As I mentioned, the price pattern in Pfizer isn't exactly "textbook" -- typically, an ascending triangle pattern is a continuation pattern that comes after an initial up-move, not a setup you'd expect to see at the end of a selloff. But even though the price action isn't typical, it's tradable. A breakout above $33.50 is our signal that buyers are back in control of this financial company -- and that it's time to join them.

International Business Machines

The setup in International Business Machines (IBM) is another ascending triangle -- only this Dow Dog is already breaking out. IBM has been a market-beating tech stock in the last year, handing investors total returns of about 29% during that stretch when its 3.3% dividend yield is factored in. And now, investors are getting a second shot at buying a recent breakout in this stock.

IBM bumped its head on resistance up at $165 several times in the second half of 2016, but shares only just broke out above that price ceiling in December, signaling the potential for higher ground ahead. Even though this breakout is a month old, a "throwback" in shares is creating another low-risk entry opportunity in IBM.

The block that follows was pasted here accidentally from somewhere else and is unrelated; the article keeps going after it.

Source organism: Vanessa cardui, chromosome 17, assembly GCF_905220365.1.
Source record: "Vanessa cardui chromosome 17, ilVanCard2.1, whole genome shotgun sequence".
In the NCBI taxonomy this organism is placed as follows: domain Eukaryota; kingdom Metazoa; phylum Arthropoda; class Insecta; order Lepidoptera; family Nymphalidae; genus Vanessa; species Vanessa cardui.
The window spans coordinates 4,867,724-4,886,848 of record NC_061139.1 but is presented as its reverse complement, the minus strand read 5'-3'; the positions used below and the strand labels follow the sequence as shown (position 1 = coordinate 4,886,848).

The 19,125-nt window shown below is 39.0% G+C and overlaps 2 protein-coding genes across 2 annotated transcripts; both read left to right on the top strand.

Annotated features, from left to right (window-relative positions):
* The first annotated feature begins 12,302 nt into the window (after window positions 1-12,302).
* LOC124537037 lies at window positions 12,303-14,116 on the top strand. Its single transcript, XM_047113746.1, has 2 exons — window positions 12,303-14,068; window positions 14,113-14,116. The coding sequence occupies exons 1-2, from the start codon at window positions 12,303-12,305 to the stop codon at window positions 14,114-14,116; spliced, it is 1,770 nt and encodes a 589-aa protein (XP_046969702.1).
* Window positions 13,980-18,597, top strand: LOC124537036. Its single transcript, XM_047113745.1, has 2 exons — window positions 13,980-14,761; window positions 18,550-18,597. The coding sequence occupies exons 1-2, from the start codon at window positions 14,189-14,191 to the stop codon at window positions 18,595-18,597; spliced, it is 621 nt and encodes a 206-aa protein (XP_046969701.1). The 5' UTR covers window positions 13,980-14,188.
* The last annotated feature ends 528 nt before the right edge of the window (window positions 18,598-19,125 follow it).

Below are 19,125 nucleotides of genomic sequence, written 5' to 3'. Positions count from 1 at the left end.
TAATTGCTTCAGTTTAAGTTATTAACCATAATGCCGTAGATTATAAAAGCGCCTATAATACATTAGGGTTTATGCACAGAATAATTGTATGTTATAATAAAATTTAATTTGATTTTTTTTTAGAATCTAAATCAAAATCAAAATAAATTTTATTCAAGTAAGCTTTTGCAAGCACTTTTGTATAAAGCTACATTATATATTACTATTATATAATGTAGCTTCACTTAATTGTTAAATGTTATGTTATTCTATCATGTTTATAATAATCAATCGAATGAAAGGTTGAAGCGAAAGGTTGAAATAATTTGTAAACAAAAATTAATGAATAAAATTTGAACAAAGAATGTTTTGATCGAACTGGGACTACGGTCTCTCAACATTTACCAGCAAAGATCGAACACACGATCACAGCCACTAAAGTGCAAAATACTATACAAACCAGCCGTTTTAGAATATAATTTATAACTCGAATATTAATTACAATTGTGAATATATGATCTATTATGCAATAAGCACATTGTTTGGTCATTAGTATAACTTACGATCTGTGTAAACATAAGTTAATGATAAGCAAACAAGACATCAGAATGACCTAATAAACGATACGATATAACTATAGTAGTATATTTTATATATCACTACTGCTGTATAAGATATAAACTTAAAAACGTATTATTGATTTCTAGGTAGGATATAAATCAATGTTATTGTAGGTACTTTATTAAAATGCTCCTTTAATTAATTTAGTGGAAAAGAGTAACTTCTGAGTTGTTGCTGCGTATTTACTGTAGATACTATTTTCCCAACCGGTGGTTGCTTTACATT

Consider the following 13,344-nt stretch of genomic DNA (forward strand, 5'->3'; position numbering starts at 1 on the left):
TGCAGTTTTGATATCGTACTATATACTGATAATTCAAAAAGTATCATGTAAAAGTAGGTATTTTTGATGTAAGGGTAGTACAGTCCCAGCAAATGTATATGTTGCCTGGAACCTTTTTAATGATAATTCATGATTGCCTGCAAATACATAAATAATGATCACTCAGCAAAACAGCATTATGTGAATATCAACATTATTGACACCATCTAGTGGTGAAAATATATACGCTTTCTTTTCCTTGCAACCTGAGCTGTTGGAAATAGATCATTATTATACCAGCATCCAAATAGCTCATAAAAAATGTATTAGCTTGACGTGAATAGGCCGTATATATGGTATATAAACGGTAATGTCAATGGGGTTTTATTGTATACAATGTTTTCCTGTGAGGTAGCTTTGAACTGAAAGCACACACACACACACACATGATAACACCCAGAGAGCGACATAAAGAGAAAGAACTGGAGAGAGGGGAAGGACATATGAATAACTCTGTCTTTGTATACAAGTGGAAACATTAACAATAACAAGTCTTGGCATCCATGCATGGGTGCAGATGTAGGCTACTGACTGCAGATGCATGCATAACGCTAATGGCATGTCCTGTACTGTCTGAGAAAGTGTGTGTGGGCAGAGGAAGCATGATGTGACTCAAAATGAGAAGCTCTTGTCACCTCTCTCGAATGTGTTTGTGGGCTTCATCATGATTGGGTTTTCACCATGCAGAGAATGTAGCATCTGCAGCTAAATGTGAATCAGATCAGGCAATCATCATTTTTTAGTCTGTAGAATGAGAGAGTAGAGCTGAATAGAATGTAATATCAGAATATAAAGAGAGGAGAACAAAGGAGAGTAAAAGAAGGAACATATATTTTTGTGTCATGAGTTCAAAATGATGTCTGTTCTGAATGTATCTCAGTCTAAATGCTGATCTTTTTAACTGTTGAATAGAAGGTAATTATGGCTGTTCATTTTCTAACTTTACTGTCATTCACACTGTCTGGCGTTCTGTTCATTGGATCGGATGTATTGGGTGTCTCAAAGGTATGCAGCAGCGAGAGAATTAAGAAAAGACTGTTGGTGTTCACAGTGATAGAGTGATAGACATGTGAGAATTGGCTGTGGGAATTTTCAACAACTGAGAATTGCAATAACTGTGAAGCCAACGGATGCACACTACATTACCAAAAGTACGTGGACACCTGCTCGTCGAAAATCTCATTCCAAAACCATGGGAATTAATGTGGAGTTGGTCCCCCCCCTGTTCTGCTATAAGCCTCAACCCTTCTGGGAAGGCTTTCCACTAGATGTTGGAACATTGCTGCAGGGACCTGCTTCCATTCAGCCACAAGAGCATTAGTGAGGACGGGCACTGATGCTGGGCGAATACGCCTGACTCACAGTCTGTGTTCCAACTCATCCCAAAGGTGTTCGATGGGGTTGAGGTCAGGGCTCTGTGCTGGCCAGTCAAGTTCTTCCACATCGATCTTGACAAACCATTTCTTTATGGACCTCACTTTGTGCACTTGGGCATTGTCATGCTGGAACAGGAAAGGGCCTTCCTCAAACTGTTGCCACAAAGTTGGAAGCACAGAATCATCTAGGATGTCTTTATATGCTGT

A throwback happens when a stock breaks out, and then moves back down to test newfound support at that former price ceiling level -- in this case, our $165 price level. While throwbacks look ominous, they're actually constructive for stock prices because they re-verify the stock's ability to catch a bid at support. For that reason, it's best to think of a throwback as a buying opportunity in IBM, not a red flag. From a risk/reward standpoint, yesterday's bounce off of $165 is creating a buying opportunity today.

Caterpillar 

You don't need to be a trading expert to figure out what's happening on the chart of $56 billion heavy equipment maker Caterpillar (CAT) . This Dow Dog has been in an exceptionally well-defined uptrend for the better part of the last year. In 2017, as Caterpillar inches its way back towards the bottom of its price channel, it makes sense to buy the next bounce higher.

Actually waiting for that bounce is important for two key reasons: It's the spot where shares have the most room to move up before they hit resistance, and it's the spot where the risk is the least (because shares have the least room to move lower before the channel breaks, invalidating the upside trade). Remember, all trend lines do eventually break, but by actually waiting for the bounce to happen first, you're ensuring Caterpillar can actually still catch a bid along that line before you put your money on shares.